David Bryce's personal trial copy of the Bhagavad-Gita, with a blind-stamped morocco binding. (Glasgow: David Bryce & Son, 190-?) [NLS shelfmark: RB.s.2748].
The National Library has two copies of David Bryce's Bhagavad-Gita, both of them from Bryce's personal collection.
The Bhagavad-Gita, or 'Song of the Lord', is part of the sixth book of the Mahabharata, one of the two major Sanskrit epics of ancient India.
The first copy is an incomplete trial copy featuring a binding of blind-stamped brown morocco with the title in gold leaf in the centre of the top board.
Gold type copy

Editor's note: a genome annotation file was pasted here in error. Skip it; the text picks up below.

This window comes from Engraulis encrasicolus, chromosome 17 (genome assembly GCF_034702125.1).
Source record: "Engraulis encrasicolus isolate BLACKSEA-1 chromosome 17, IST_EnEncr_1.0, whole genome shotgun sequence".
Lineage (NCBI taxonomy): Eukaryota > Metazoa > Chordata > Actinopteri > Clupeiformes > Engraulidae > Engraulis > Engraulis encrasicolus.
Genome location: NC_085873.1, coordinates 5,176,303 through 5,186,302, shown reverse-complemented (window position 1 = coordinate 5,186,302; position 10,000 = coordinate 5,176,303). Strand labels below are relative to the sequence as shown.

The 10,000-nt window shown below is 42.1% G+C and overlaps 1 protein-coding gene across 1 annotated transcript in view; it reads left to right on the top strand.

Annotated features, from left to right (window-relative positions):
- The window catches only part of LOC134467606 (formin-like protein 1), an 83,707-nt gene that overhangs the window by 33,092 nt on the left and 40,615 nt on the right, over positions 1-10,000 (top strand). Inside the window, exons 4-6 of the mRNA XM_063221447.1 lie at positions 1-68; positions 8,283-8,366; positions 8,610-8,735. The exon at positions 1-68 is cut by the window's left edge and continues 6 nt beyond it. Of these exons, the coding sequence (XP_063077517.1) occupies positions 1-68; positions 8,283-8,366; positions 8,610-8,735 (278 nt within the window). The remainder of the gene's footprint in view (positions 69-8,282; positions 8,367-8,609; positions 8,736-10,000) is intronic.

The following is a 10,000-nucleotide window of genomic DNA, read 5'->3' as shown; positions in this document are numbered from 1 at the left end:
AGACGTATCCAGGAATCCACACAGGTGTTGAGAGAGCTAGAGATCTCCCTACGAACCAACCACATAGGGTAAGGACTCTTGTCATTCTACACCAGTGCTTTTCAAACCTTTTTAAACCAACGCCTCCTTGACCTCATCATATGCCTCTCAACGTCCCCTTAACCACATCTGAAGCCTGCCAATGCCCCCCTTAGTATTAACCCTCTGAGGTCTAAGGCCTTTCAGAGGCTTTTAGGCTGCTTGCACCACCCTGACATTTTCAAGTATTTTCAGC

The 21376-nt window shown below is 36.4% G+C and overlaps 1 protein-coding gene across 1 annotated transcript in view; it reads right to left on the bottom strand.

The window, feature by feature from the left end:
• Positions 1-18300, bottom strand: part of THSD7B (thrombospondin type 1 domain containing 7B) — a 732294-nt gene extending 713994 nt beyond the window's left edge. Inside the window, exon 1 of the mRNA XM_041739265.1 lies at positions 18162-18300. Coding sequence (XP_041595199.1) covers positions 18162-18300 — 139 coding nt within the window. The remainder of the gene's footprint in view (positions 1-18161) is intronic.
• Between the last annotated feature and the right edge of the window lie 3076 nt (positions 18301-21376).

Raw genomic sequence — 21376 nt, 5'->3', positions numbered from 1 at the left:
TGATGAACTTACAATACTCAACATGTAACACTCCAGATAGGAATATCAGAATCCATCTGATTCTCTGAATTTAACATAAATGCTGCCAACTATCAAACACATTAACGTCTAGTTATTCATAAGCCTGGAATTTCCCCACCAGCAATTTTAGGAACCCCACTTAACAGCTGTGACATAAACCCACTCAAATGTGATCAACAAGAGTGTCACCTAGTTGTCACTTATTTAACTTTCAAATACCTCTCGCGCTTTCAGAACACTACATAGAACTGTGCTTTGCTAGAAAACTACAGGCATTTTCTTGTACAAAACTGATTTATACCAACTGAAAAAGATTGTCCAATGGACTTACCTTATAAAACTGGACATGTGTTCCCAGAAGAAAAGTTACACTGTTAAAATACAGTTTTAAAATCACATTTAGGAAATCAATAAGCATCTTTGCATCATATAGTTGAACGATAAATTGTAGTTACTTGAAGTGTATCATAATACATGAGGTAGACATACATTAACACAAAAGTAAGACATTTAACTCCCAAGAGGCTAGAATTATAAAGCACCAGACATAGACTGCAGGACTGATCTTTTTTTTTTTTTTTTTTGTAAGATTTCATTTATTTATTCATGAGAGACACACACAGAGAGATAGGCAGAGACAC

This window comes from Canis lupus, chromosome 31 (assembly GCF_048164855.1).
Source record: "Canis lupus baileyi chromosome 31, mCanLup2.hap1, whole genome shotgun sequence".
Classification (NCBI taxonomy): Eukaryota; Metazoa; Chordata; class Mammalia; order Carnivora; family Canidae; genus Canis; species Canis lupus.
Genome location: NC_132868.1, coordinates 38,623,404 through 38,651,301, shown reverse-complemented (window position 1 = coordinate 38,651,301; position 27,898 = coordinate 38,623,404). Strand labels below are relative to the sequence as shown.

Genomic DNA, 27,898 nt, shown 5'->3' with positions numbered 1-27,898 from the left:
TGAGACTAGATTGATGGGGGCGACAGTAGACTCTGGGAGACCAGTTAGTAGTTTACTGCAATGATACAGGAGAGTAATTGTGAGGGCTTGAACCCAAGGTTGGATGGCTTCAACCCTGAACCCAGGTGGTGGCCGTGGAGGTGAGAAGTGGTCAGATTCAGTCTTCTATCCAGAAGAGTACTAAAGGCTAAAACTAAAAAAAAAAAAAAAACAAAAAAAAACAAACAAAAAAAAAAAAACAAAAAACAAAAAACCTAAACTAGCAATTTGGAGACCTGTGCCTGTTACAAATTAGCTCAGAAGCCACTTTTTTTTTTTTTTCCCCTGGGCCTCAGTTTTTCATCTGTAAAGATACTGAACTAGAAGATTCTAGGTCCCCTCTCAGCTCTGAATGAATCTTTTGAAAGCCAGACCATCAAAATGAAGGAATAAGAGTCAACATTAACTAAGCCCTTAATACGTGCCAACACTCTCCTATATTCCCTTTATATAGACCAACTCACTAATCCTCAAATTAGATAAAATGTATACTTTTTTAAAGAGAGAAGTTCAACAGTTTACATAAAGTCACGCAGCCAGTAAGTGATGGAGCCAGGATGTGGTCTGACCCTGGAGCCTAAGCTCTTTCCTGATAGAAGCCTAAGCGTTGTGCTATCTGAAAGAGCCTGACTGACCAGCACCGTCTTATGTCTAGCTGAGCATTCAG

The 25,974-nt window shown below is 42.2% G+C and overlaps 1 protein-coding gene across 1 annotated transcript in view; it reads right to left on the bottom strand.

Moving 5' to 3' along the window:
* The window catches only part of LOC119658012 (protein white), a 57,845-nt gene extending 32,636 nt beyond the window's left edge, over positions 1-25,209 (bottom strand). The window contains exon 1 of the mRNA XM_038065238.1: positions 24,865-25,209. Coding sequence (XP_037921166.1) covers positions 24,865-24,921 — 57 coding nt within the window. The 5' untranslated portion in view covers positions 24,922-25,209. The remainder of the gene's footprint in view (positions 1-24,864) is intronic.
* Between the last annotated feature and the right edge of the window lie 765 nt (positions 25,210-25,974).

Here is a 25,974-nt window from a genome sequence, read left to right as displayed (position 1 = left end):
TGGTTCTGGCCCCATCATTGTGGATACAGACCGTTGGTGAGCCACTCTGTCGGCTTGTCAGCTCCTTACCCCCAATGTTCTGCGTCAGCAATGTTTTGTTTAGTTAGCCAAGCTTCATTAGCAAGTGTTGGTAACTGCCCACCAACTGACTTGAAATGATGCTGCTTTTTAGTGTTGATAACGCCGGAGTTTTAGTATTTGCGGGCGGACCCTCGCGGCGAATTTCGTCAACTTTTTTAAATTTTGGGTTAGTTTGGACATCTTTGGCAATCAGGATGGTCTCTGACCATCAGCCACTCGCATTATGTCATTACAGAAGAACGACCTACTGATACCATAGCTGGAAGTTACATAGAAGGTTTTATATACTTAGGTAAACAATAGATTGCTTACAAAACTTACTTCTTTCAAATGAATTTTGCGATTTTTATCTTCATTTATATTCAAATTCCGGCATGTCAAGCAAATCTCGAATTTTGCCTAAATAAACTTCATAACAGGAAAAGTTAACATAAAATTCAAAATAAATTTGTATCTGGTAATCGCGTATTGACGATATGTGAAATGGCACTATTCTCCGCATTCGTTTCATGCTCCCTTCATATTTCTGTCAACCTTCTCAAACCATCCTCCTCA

The other is a proof copy printed in gold type (Glasgow: David Bryce & Son, 190-?) [NLS shelfmark: RB.s.2747]. Regular copies of this publication are extremely rare and this gold type copy is most probably unique.
The trail of ownership is significant. The book was originally owned by David Bryce's granddaughter and then later acquired by Louis W Bondy (1910-1993), author of the classic one-volume reference source 'Miniature books: their history from the beginnings to the present day'.
Among sacred texts of other faiths that Bryce published was the 'Kordeh Avesta', the prayers and tenets of Zoroastrianism. (Glasgow, David Bryce & Son, 1905) [NLS shelfmark: FB.s.960].
These items feature in our miniature books display at the National Library of Scotland from 18 September to 17 November 2013.